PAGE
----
Your selection is really a tradeoff between background noise and fidelity, with the 6 kHz setting being as close to high fidelity as you’re going to get.
The days when you could troubleshoot broadcast equipment and make the repairs yourself are long gone. As with most modern gear, the Inovonics 674 is designed around surface-mount technology and chips with firmware, so the company recommends returning equipment to the factory for repairs.
Nevertheless, curiosity dictates that it be taken apart just to see what it looks like inside. The board work, sheet metal and paint jobs are all up to Inovonics’ usual high standards.
Our evaluation 674 performed well with a long-wire outdoor antenna. The use of the traditional cold water pipe as an antenna ground turned out to be ill-advised. Smart meters dump large amounts of noise into the ground wiring. A stake driven into the ground outside the window worked much better.
As expected, local stations could be set for NRSC off and 6 kHz with good fidelity and no noise. The AGC range of the 674 is broad enough to seamlessly handle day/night power reductions and antenna pattern changes. Although not intended for DXing, distant stations can easily be received, and are listenable with NRSC on and reduced bandwidth. Of course, noise from summer electrical storms is always a problem.
While the firmware in the 674 works as expected, other features could make it much better. As it stands, there is no way to store settings for multiple stations. That could make it inconvenient for users who work for a cluster. A preset function would also be useful if you want to do an A-B comparison between your station and the competition for the purpose of setting up audio processing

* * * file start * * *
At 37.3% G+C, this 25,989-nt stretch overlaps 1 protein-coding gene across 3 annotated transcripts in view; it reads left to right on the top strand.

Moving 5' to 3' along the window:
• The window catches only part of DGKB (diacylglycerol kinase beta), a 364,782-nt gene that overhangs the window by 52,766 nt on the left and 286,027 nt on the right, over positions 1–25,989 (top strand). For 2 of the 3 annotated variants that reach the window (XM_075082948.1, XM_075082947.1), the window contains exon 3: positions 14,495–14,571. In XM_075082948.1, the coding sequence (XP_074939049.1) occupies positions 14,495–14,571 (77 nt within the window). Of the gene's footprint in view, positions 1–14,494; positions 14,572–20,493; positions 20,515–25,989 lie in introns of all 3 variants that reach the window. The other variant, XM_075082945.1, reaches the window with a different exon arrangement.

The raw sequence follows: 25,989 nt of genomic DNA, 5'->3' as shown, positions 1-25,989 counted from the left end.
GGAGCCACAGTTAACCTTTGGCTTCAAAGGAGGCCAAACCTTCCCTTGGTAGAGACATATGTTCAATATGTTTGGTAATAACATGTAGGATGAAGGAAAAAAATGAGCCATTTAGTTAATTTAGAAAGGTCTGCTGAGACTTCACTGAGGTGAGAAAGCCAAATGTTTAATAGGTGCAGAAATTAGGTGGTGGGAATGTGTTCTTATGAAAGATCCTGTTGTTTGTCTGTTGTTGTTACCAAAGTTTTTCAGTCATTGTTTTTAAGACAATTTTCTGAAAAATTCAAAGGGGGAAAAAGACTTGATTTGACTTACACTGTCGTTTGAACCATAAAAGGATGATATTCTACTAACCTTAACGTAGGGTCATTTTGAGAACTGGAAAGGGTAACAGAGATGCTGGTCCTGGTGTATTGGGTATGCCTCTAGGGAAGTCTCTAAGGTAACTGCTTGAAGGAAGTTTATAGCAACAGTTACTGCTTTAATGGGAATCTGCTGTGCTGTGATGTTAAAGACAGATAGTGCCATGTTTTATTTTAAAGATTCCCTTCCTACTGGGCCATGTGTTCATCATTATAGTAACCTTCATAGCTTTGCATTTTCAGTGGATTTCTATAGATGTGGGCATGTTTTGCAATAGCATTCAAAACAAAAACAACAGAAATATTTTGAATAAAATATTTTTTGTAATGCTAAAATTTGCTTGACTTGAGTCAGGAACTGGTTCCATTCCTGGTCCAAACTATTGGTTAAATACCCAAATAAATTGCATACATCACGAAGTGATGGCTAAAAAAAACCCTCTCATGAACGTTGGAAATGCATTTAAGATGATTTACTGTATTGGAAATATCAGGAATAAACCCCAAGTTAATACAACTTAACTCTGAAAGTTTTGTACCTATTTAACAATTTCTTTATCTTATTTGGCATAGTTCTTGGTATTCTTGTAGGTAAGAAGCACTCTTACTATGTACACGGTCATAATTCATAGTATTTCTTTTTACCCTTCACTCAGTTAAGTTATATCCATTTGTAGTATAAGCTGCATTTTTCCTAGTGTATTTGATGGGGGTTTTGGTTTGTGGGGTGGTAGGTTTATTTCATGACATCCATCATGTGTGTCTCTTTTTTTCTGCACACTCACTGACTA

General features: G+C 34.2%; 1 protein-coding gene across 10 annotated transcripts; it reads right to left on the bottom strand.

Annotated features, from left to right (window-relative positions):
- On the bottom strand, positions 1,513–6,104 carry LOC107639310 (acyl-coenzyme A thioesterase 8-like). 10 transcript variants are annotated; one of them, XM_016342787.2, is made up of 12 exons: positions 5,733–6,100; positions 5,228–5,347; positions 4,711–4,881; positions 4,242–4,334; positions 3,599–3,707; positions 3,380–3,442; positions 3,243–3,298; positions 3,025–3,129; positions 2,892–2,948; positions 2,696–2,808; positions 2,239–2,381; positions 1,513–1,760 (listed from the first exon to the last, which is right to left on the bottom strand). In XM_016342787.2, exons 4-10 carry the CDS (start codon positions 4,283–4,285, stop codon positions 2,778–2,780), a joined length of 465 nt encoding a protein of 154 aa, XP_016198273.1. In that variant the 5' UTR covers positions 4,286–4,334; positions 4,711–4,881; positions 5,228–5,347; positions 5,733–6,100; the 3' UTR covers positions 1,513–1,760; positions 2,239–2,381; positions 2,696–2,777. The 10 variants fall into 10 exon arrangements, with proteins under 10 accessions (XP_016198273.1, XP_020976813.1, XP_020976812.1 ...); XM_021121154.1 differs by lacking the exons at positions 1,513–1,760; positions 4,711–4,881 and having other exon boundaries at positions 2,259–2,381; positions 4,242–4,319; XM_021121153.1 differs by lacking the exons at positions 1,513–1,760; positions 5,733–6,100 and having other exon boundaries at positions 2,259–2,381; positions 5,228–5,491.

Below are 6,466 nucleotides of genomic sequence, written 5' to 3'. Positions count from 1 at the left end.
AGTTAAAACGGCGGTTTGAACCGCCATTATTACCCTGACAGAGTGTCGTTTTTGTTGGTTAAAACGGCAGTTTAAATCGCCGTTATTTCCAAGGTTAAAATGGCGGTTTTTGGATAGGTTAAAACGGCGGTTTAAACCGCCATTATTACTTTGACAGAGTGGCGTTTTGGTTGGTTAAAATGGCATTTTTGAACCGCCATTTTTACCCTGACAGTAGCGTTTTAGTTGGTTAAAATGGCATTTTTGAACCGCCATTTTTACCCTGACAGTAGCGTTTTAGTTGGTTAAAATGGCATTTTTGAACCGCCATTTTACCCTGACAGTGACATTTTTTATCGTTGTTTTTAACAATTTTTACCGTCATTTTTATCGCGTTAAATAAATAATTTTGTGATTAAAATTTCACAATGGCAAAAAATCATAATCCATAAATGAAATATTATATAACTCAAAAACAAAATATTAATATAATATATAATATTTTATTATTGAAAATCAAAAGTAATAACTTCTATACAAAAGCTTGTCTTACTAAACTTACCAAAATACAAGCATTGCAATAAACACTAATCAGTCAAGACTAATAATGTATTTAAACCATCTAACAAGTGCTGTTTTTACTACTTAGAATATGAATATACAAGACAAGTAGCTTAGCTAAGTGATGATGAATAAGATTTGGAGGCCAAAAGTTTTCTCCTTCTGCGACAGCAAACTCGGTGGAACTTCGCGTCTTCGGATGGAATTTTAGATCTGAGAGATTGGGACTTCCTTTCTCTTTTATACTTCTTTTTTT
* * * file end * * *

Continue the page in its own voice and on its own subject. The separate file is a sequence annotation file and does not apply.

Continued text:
While the 674 is geared to a global market, the display is only offered in English. A menu selection of languages might make it more user-friendly outside the United States and other English-speaking countries.
Your happiness with the 674’s performance may depend to a large degree on how much thought and planning has been put into its antenna. Back in the day, a frightening number of stations used a short piece of wire and a clip lead as an AM antenna for EBS and EAS boxes, and even for mod monitors. It was never a good idea.
Today, the proliferation of smart meters, LED and fluorescent lights, computers and switching power supplies all combine to create very high noise levels across the LW, MW and SW frequency bands. An outdoor antenna connected to the 674 via coax is almost mandatory for good reception.
PRODUCT CAPSULE: Inovonics 674
+ Independent audio level controls for analog and digital outputs
+ Programmable front alarms with rear-panel tallies for low signal and audio program loss
+ De-emphasis and IF bandwidth options for best audio quality
– English-only display
– No presets or easy to A-B compare stations
Price: MSRP $880